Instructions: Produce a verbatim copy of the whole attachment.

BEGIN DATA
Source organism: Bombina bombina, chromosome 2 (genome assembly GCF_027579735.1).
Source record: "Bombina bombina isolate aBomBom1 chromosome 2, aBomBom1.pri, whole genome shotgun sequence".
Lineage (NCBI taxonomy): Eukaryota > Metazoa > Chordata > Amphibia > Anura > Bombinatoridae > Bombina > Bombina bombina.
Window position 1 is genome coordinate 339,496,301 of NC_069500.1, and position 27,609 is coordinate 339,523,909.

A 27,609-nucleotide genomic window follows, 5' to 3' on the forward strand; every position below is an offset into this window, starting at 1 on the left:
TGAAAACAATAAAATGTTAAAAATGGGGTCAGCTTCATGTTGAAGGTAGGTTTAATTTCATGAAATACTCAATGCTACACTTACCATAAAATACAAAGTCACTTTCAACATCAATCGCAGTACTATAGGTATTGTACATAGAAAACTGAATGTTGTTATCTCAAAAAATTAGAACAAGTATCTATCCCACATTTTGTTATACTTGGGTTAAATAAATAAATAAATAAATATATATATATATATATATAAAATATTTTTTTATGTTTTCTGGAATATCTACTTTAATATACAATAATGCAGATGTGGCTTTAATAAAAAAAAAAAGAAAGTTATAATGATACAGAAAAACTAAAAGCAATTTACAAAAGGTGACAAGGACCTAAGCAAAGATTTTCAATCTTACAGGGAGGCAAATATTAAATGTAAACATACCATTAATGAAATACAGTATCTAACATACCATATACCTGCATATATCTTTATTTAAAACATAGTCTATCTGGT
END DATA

Source organism: Bombina bombina, chromosome 2 (genome assembly GCF_027579735.1).
Source record: "Bombina bombina isolate aBomBom1 chromosome 2, aBomBom1.pri, whole genome shotgun sequence".
Lineage (NCBI taxonomy): Eukaryota > Metazoa > Chordata > Amphibia > Anura > Bombinatoridae > Bombina > Bombina bombina.
Window position 1 is genome coordinate 339,496,301 of NC_069500.1, and position 27,609 is coordinate 339,523,909.

A 27,609-nucleotide genomic window follows, 5' to 3' on the forward strand; every position below is an offset into this window, starting at 1 on the left:
TGAAAACAATAAAATGTTAAAAATGGGGTCAGCTTCATGTTGAAGGTAGGTTTAATTTCATGAAATACTCAATGCTACACTTACCATAAAATACAAAGTCACTTTCAACATCAATCGCAGTACTATAGGTATTGTACATAGAAAACTGAATGTTGTTATCTCAAAAAATTAGAACAAGTATCTATCCCACATTTTGTTATACTTGGGTTAAATAAATAAATAAATAAATATATATATATATATATATAAAATATTTTTTTATGTTTTCTGGAATATCTACTTTAATATACAATAATGCAGATGTGGCTTTAATAAAAAAAAAAAGAAAGTTATAATGATACAGAAAAACTAAAAGCAATTTACAAAAGGTGACAAGGACCTAAGCAAAGATTTTCAATCTTACAGGGAGGCAAATATTAAATGTAAACATACCATTAATGAAATACAGTATCTAACATACCATATACCTGCATATATCTTTATTTAAAACATAGTCTATCTGGT